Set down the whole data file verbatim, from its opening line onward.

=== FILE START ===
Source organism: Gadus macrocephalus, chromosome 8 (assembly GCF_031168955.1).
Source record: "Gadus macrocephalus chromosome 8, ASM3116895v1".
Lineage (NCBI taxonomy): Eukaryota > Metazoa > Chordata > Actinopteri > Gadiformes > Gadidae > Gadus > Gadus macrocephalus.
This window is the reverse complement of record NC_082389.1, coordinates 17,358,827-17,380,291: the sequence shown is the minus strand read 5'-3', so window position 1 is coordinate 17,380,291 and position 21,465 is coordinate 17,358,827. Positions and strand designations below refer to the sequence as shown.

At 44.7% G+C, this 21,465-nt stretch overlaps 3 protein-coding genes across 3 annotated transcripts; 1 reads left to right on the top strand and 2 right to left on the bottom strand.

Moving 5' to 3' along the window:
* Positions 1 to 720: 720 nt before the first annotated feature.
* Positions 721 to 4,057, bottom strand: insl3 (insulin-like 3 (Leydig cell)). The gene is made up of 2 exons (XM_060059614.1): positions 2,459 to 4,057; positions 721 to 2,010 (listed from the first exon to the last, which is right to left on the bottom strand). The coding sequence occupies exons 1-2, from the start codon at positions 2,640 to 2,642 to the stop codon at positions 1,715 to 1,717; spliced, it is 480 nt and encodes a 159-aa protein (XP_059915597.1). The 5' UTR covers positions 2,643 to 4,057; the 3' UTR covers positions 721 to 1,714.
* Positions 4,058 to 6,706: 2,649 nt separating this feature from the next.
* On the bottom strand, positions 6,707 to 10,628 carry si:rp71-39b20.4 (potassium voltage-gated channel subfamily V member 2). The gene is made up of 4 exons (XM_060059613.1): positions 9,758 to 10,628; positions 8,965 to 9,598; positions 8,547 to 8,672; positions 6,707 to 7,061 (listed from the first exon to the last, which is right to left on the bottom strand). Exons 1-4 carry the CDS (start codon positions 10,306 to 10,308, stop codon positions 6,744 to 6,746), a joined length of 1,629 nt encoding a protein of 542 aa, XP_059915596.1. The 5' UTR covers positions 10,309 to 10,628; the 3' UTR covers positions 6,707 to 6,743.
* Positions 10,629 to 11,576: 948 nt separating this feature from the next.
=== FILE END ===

Source organism: Gadus macrocephalus, chromosome 8 (assembly GCF_031168955.1).
Source record: "Gadus macrocephalus chromosome 8, ASM3116895v1".
Lineage (NCBI taxonomy): Eukaryota > Metazoa > Chordata > Actinopteri > Gadiformes > Gadidae > Gadus > Gadus macrocephalus.
This window is the reverse complement of record NC_082389.1, coordinates 17,358,827-17,380,291: the sequence shown is the minus strand read 5'-3', so window position 1 is coordinate 17,380,291 and position 21,465 is coordinate 17,358,827. Positions and strand designations below refer to the sequence as shown.

At 44.7% G+C, this 21,465-nt stretch overlaps 3 protein-coding genes across 3 annotated transcripts; 1 reads left to right on the top strand and 2 right to left on the bottom strand.

Moving 5' to 3' along the window:
* Positions 1 to 720: 720 nt before the first annotated feature.
* Positions 721 to 4,057, bottom strand: insl3 (insulin-like 3 (Leydig cell)). The gene is made up of 2 exons (XM_060059614.1): positions 2,459 to 4,057; positions 721 to 2,010 (listed from the first exon to the last, which is right to left on the bottom strand). The coding sequence occupies exons 1-2, from the start codon at positions 2,640 to 2,642 to the stop codon at positions 1,715 to 1,717; spliced, it is 480 nt and encodes a 159-aa protein (XP_059915597.1). The 5' UTR covers positions 2,643 to 4,057; the 3' UTR covers positions 721 to 1,714.
* Positions 4,058 to 6,706: 2,649 nt separating this feature from the next.
* On the bottom strand, positions 6,707 to 10,628 carry si:rp71-39b20.4 (potassium voltage-gated channel subfamily V member 2). The gene is made up of 4 exons (XM_060059613.1): positions 9,758 to 10,628; positions 8,965 to 9,598; positions 8,547 to 8,672; positions 6,707 to 7,061 (listed from the first exon to the last, which is right to left on the bottom strand). Exons 1-4 carry the CDS (start codon positions 10,306 to 10,308, stop codon positions 6,744 to 6,746), a joined length of 1,629 nt encoding a protein of 542 aa, XP_059915596.1. The 5' UTR covers positions 10,309 to 10,628; the 3' UTR covers positions 6,707 to 6,743.
* Positions 10,629 to 11,576: 948 nt separating this feature from the next.